Britain can unilaterally stop Brexit process, EU lawyers say
The British government has the power to unilaterally halt the Brexit process, a top European legal adviser has said, delivering a significant boost to campaigners who want the UK to remain in the EU.
In an opinion prepared for the European Court of Justice (ECJ) in Strasbourg, the advocate general said the UK could stop the two-year legal countdown invoked under Article 50.
The UK had argued that the Article 50 notification could only be withdrawn with the agreement of all 27 remaining EU member states.
Announcing his conclusion Tuesday, Advocate General Campos Sanchez-Bordona declared that Article 50 “allows the unilateral revocation of the notification of the intention to withdraw from the EU.”
Judges must now decide whether to accept the advocate general’s advice, as they do in most cases.
If they do, it gives the UK parliament another way in which to force the government’s hand. With only 16 weeks to go before the Article 50 deadline on March 29, options are running out if parliament rejects Prime Minister Theresa May’s Brexit deal.
The advocate general’s opinion comes in a case originally brought in Scotland by a cross-party group of anti-Brexit campaigners, led by Andy Wightman, a Scottish Green Party lawmaker in the Scottish Parliament. Scotland’s top court, the Court of Session in Edinburgh, had referred it to Strasbourg for a ruling.
The case was fiercely opposed by the British government, which unsuccessfully argued that the Supreme Court in London should intervene before it went to Europe.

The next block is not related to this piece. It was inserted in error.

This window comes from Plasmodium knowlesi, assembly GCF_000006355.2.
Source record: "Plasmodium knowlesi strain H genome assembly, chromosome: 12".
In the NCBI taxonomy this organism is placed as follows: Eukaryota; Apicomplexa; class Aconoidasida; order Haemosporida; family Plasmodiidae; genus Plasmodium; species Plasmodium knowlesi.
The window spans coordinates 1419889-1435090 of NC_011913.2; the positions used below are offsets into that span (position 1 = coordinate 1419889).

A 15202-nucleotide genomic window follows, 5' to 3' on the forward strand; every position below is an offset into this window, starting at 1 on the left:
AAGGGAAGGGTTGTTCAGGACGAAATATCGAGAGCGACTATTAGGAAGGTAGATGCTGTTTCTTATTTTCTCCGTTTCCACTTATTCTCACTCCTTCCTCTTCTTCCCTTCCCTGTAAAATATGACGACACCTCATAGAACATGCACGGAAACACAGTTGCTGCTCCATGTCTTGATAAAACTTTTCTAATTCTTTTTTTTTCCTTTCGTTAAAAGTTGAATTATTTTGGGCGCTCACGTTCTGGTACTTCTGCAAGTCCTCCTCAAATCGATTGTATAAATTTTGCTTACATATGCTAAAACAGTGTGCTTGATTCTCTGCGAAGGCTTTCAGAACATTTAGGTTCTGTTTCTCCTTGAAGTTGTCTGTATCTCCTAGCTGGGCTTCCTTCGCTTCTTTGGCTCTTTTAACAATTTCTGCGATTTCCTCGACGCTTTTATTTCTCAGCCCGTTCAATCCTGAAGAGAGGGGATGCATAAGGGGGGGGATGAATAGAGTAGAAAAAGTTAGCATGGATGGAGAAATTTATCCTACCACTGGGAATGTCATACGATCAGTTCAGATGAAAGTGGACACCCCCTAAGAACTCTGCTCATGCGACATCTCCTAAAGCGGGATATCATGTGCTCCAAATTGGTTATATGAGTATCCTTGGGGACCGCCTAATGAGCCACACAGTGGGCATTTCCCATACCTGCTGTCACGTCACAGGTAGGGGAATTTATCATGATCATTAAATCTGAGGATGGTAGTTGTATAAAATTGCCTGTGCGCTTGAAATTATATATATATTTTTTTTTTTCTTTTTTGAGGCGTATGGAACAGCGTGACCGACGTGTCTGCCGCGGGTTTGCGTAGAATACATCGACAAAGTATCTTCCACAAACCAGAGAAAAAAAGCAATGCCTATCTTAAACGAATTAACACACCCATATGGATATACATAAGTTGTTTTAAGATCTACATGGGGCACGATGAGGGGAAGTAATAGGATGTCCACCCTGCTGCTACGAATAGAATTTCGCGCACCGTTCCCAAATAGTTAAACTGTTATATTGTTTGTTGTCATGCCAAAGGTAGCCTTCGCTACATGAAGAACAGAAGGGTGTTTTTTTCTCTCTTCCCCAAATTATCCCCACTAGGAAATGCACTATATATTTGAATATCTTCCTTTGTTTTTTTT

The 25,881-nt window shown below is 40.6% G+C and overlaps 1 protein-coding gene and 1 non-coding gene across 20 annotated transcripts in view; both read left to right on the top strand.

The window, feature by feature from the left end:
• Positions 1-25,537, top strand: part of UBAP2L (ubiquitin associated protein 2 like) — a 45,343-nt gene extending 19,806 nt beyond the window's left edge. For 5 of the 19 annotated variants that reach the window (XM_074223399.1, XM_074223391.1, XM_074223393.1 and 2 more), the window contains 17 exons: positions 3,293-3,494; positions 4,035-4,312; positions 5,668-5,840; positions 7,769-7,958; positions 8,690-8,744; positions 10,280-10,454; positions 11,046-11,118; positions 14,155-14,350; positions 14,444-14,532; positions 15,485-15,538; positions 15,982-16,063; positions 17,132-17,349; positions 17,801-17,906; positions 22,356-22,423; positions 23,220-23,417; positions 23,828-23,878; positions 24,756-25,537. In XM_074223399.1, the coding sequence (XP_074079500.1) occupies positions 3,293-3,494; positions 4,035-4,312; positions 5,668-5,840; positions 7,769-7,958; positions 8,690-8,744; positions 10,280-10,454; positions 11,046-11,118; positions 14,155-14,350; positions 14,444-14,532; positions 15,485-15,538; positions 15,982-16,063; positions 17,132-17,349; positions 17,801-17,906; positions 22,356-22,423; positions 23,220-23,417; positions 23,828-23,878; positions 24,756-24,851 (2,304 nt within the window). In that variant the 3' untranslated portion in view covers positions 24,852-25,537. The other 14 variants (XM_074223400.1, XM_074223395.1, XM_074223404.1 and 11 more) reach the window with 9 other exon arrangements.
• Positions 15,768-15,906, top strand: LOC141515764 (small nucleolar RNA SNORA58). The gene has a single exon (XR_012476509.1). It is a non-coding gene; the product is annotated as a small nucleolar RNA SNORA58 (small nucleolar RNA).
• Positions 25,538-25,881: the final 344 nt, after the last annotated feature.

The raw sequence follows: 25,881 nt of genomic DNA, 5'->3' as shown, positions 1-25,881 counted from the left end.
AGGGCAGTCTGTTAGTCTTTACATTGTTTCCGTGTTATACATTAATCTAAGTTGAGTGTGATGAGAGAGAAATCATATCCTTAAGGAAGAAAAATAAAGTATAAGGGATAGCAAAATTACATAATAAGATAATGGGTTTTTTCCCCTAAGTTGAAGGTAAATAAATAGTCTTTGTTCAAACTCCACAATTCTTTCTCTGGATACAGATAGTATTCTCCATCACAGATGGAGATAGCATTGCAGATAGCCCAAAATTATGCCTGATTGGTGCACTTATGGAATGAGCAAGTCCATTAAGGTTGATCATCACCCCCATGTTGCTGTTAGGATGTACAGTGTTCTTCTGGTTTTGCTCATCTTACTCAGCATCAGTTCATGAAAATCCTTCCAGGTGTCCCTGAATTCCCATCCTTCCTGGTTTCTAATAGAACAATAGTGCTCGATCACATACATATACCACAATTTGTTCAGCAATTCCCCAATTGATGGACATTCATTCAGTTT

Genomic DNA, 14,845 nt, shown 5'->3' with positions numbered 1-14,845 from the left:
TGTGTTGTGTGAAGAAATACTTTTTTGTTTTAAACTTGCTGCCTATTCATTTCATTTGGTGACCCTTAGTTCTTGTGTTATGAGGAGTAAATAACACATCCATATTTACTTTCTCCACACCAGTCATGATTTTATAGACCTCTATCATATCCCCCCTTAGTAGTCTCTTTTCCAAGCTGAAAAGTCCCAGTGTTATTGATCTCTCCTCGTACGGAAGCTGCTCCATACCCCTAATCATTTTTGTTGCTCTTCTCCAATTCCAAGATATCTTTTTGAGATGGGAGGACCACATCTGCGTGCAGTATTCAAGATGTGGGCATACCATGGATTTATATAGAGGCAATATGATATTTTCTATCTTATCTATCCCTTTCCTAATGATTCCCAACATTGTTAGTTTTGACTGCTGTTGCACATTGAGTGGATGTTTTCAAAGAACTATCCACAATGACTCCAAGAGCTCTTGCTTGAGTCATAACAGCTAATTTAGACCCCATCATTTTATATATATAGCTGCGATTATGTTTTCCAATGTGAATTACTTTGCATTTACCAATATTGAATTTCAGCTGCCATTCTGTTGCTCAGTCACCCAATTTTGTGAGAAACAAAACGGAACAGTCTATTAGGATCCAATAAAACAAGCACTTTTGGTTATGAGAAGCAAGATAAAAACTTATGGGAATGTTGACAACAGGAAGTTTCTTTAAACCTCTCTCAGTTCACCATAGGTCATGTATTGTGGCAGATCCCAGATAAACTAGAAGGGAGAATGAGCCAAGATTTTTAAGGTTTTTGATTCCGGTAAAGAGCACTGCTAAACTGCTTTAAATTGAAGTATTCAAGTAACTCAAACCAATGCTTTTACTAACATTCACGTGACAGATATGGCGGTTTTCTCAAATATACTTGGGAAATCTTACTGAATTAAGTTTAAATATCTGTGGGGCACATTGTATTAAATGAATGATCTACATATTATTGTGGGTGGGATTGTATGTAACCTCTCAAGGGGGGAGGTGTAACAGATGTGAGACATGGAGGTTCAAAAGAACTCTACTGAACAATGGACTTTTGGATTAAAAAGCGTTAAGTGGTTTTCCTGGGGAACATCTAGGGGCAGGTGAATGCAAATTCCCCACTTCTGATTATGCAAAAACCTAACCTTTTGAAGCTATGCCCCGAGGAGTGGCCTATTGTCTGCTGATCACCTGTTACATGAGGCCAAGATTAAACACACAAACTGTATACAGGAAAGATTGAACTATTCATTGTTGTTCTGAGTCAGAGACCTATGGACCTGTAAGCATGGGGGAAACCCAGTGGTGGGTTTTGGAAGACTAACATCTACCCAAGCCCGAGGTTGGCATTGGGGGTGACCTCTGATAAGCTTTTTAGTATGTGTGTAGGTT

May told her Cabinet Tuesday that Brexit would not be reversed, a spokesman said. May stressed that the advocate general’s findings were not binding on the court.
Jolyon Maugham, one of the petitioners in the case, welcomed the advocate general’s opinion, urging UK lawmakers to “search their consciences and act in the best interests of the country.”
“The decision is one that the UK can make unilaterally — without needing the consent of the other Member States. That puts the decision about our future back into the hands of our own elected representatives — where it belongs,” he wrote on Twitter.
Conservative lawmaker Dominic Grieve, a former attorney general and second referendum supporter, told the BBC the decision by the advocate general was “clearly significant.”
“Of course it doesn’t necessarily have to be translated into a judgment, but the opinion of the advocate general is often very influential in forming the opinion of the court and it reinforces something I have to say I personally always thought was probably the case.”
Asked whether the decision could lead to a second referendum on EU membership, he added: “It is certainly helpful because it removes one of the arguments which is ‘Oh well, they would never allow us to change our minds’.”
In his opinion, Sanchez-Bordona said the possibility of the UK unilaterally revoking Article 50 would be subject to “certain conditions and limits.” He noted that it must “respect national constitutional requirements,” and that would likely mean a vote in the UK parliament.
ECJ justices are expected to decide whether to accept the legal advice in the coming weeks. After that, the case will be referred back to the Court of Session in Edinburgh for a final ruling.
The decision came on the day that Theresa May begins her quest to sell the Brexit deal to lawmakers in the House of Commons.
MPs will spend the next five days debating the deal before a vote next Tuesday, which May is widely expected to lose.
Before Tuesday’s debate begins, May could face another setback, when MPs vote on whether her government should be held in contempt of parliament for failing to publish the full legal advice on her deal.